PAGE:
25.3 - Sums of Chi-Square Random Variables

25.3 - Sums of Chi-Square Random Variables

We'll now turn our attention towards applying the theorem and corollary of the previous page to the case in which we have a function involving a sum of independent chi-square random variables. The following theorem is often referred to as the "additive property of independent chi-squares."

Theorem

Let $$X_i$$ denote $$n$$ independent random variables that follow these chi-square distributions:

• $$X_1 \sim \chi^2(r_1)$$
• $$X_2 \sim \chi^2(r_2)$$
• $$\vdots$$
• $$X_n \sim \chi^2(r_n)$$

Then, the sum of the random variables:

$$Y=X_1+X_2+\cdots+X_n$$

follows a chi-square distribution with $$r_1+r_2+\ldots+r_n$$ degrees of freedom. That is:

$$Y\sim \chi^2(r_1+r_2+\cdots+r_n)$$

Proof

We have shown that $$M_Y(t)$$ is the moment-generating function of a chi-square random variable with $$r_1+r_2+\ldots+r_n$$ degrees of freedom. That is:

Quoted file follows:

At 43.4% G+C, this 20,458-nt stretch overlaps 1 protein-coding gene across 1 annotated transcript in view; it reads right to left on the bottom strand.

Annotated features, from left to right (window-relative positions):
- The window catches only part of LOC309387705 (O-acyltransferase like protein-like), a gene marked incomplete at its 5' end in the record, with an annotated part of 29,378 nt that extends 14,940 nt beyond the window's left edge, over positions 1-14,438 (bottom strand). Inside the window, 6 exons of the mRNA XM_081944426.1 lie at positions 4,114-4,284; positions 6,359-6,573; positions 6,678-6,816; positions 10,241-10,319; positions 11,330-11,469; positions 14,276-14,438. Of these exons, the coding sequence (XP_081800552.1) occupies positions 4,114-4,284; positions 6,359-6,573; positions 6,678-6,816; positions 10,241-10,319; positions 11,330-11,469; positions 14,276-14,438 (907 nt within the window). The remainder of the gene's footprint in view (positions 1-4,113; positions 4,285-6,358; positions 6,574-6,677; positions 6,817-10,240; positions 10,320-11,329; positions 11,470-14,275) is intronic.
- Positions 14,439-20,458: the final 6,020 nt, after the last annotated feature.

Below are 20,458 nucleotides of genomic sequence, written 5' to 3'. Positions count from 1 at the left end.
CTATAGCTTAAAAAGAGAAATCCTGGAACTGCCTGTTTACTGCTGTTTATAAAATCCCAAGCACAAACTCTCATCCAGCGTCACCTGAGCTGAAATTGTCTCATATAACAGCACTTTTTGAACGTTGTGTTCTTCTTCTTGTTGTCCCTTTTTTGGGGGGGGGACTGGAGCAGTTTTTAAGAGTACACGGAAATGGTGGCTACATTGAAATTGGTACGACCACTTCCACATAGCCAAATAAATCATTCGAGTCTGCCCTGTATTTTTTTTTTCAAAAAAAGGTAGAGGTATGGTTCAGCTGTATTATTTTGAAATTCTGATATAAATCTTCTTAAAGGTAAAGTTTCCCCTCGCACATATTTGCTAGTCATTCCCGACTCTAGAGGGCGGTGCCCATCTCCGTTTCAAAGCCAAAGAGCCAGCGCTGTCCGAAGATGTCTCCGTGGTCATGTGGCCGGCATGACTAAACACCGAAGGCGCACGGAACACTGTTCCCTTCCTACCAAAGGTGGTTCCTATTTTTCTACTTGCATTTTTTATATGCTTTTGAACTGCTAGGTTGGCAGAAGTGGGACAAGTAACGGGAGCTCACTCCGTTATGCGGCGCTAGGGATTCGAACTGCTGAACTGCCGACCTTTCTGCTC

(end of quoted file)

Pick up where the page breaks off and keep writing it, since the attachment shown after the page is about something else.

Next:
$$Y\sim \chi^2(r_1+r_2+\cdots+r_n)$$

as was to be shown.

Theorem

Let $$Z_1, Z_2, \ldots, Z_n$$ have standard normal distributions, $$N(0,1)$$. If these random variables are independent, then:

$$W=Z^2_1+Z^2_2+\cdots+Z^2_n$$

follows a $$\chi^2(n)$$ distribution.

Proof

Recall that if $$Z_i\sim N(0,1)$$, then $$Z_i^2\sim \chi^2(1)$$ for $$i=1, 2, \ldots, n$$. Then, by the additive property of independent chi-squares:

$$W=Z^2_1+Z^2_2+\cdots+Z^2_n \sim \chi^2(1+1+\cdots+1)=\chi^2(n)$$

That is, $$W\sim \chi^2(n)$$, as was to be proved.

Corollary

If $$X_1, X_2, \ldots, X_n$$ are independent normal random variables with different means and variances, that is:

$$X_i \sim N(\mu_i,\sigma^2_i)$$

for $$i=1, 2, \ldots, n$$. Then:

$$W=\sum\limits_{i=1}^n \dfrac{(X_i-\mu_i)^2}{\sigma^2_i} \sim \chi^2(n)$$

Proof

Recall that:

$$Z_i=\dfrac{(X_i-\mu_i)}{\sigma_i} \sim N(0,1)$$

Therefore:

$$W=\sum\limits_{i=1}^n Z^2_i=\sum\limits_{i=1}^n \dfrac{(X_i-\mu_i)^2}{\sigma^2_i} \sim \chi^2(n)$$

as was to be proved.

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